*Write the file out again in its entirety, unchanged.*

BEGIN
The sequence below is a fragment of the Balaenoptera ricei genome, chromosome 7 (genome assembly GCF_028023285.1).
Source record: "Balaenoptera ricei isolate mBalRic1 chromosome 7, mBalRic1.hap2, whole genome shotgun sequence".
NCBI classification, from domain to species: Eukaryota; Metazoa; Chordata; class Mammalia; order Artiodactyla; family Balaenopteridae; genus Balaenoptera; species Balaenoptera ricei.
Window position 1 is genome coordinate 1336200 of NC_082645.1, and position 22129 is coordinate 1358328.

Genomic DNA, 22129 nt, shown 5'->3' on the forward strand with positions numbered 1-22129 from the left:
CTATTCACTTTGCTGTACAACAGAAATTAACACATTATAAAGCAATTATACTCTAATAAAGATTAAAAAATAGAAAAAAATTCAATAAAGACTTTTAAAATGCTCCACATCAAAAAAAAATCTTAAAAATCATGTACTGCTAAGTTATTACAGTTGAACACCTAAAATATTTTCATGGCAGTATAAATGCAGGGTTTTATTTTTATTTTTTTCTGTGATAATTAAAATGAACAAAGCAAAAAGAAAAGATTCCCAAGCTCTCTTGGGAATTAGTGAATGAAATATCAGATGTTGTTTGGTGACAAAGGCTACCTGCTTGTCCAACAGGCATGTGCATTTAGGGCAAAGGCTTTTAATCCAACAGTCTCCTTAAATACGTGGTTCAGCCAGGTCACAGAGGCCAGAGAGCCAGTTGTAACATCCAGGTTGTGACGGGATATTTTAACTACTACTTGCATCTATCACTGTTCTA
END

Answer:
The sequence below is a fragment of the Balaenoptera ricei genome, chromosome 7 (genome assembly GCF_028023285.1).
Source record: "Balaenoptera ricei isolate mBalRic1 chromosome 7, mBalRic1.hap2, whole genome shotgun sequence".
NCBI classification, from domain to species: Eukaryota; Metazoa; Chordata; class Mammalia; order Artiodactyla; family Balaenopteridae; genus Balaenoptera; species Balaenoptera ricei.
Window position 1 is genome coordinate 1336200 of NC_082645.1, and position 22129 is coordinate 1358328.

Genomic DNA, 22129 nt, shown 5'->3' on the forward strand with positions numbered 1-22129 from the left:
CTATTCACTTTGCTGTACAACAGAAATTAACACATTATAAAGCAATTATACTCTAATAAAGATTAAAAAATAGAAAAAAATTCAATAAAGACTTTTAAAATGCTCCACATCAAAAAAAAATCTTAAAAATCATGTACTGCTAAGTTATTACAGTTGAACACCTAAAATATTTTCATGGCAGTATAAATGCAGGGTTTTATTTTTATTTTTTTCTGTGATAATTAAAATGAACAAAGCAAAAAGAAAAGATTCCCAAGCTCTCTTGGGAATTAGTGAATGAAATATCAGATGTTGTTTGGTGACAAAGGCTACCTGCTTGTCCAACAGGCATGTGCATTTAGGGCAAAGGCTTTTAATCCAACAGTCTCCTTAAATACGTGGTTCAGCCAGGTCACAGAGGCCAGAGAGCCAGTTGTAACATCCAGGTTGTGACGGGATATTTTAACTACTACTTGCATCTATCACTGTTCTA